When selecting booksellers with whom to do business, ask whether they belong to these organizations or have can you sell a put option early discoveries verifiable credentials attesting to their integrity. If you decide to sell your books to a bookseller, keep in mind that it costs booksellers money to run their businesses.
In order to cover their overhead costs and turn a fair profit, they must offer you less for your books than they will sell them for—often a good deal less. If you decide to sell your books yourself through an auction service, setting a reserve limit will ensure that you do not have to accept a bid for less than a certain minimum amount. Can I sell or give my old books to a library? All libraries buy books, but they generally find the administrative overhead involved in buying from private individuals costly and difficult, and thus may refuse your offer on that basis alone.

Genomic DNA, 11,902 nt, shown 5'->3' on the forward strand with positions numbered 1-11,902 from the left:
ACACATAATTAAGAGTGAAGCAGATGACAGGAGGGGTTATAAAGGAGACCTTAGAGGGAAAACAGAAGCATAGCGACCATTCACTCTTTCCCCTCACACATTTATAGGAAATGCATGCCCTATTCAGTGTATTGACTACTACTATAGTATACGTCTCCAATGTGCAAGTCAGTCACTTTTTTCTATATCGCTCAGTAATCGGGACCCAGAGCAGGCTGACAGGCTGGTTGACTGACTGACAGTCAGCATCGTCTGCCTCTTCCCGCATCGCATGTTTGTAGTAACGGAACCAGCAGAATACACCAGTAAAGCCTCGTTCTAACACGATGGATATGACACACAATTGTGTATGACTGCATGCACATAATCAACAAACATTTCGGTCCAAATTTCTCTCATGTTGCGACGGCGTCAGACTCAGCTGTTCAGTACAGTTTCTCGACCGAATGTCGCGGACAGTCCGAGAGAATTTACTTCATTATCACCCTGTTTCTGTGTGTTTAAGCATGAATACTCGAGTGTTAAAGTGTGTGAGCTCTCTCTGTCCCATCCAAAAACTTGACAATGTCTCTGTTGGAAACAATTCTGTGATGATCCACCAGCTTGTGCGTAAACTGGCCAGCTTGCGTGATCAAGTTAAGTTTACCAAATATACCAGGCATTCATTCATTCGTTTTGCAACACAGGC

If the library is willing to consider buying a book from you, be prepared to provide a full description and state a reasonable price. Libraries will welcome donations if the donated books fit their collection profile. Most public libraries focus on popular publications that circulate frequently. Many academic and research libraries are interested in acquiring rare and unique materials. School libraries, especially in impoverished areas, may welcome donations of used or older books.
If the item does not fit its collection profile, the library may refuse the gift. Most libraries will also refuse donations that include restrictions on the use or disposition of the donated books. Who else might accept my old books as a donation? Many organizations welcome donations of second-hand or used books, either because it is part of their mission to provide reading materials to others, or because they can sell them to raise money can you sell a put option early discoveries support charitable causes.